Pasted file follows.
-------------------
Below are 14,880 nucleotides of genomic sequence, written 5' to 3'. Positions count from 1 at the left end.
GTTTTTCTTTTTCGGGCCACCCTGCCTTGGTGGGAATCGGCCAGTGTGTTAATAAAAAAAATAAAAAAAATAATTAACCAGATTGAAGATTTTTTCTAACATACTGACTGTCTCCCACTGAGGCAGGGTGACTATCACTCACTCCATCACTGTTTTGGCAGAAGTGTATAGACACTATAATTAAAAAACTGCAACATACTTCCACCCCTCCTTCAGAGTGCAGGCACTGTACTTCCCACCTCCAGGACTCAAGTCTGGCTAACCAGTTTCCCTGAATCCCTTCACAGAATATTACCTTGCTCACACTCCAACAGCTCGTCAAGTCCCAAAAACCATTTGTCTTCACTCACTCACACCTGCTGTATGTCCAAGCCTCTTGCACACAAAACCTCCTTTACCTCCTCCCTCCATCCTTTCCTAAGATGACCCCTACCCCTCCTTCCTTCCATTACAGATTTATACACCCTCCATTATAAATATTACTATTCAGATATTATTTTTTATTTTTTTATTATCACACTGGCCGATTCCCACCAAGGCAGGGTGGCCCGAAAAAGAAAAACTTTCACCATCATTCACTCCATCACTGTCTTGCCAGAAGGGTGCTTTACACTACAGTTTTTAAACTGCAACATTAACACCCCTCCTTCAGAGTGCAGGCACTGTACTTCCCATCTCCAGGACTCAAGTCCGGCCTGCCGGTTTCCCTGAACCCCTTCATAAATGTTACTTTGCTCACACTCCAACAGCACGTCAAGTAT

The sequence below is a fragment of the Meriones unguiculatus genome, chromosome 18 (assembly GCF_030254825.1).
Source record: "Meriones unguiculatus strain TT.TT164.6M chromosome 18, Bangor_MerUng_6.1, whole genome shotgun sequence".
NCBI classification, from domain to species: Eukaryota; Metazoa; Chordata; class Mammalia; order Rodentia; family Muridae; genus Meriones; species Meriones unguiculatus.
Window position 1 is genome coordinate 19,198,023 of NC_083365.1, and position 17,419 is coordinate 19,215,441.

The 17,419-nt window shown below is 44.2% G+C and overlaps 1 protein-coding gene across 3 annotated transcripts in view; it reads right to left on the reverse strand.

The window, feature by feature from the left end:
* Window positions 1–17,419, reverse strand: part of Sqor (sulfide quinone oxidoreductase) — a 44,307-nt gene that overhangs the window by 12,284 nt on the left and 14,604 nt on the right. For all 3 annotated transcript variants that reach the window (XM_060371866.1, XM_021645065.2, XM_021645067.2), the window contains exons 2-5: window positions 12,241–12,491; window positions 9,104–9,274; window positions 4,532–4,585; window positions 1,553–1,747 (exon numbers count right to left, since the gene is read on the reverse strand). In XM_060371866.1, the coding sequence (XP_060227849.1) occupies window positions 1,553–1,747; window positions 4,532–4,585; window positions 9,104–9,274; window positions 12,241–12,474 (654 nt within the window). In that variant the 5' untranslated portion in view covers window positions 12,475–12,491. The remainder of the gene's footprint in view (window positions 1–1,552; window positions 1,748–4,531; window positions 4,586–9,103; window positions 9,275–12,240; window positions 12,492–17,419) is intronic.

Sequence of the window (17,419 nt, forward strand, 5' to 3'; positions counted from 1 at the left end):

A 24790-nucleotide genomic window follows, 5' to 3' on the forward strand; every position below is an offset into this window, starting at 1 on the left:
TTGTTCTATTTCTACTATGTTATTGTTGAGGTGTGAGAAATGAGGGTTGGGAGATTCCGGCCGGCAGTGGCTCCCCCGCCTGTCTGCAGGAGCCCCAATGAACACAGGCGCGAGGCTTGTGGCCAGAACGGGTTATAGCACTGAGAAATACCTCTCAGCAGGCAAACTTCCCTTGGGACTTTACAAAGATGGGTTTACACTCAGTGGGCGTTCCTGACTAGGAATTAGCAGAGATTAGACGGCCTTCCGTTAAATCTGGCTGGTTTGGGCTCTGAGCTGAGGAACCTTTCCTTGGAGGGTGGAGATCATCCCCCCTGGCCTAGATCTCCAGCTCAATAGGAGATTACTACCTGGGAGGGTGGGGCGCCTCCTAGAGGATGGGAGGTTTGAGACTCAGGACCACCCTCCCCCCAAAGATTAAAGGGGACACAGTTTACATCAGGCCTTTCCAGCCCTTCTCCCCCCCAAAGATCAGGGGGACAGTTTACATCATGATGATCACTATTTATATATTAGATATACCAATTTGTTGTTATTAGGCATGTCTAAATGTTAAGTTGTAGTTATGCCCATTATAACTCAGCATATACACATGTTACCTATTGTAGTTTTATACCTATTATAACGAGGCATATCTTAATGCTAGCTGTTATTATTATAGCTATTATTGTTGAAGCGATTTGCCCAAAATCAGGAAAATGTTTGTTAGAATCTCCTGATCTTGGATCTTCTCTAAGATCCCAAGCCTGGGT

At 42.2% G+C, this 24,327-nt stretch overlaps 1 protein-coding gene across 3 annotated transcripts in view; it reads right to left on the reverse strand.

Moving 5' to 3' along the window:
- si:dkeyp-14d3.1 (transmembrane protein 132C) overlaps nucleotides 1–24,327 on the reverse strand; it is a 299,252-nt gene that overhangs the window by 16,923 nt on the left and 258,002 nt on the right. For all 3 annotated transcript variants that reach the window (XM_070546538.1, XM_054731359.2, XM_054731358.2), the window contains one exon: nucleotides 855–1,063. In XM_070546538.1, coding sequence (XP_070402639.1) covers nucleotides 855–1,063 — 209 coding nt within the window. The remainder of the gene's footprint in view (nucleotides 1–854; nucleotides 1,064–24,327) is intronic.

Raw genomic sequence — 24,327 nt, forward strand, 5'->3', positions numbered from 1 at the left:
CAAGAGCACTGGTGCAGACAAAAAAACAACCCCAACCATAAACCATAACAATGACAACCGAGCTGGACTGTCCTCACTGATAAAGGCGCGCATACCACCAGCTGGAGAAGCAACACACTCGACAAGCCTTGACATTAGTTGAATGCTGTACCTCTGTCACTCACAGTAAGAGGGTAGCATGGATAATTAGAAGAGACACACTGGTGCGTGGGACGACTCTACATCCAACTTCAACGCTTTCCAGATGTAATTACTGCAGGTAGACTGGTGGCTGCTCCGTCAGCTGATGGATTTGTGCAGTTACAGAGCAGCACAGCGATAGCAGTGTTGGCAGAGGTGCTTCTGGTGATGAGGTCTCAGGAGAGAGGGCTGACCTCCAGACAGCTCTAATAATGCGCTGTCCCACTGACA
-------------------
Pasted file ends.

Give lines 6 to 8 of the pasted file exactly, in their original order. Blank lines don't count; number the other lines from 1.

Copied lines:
Window position 1 is genome coordinate 19,198,023 of NC_083365.1, and position 17,419 is coordinate 19,215,441.

The 17,419-nt window shown below is 44.2% G+C and overlaps 1 protein-coding gene across 3 annotated transcripts in view; it reads right to left on the reverse strand.

The window, feature by feature from the left end: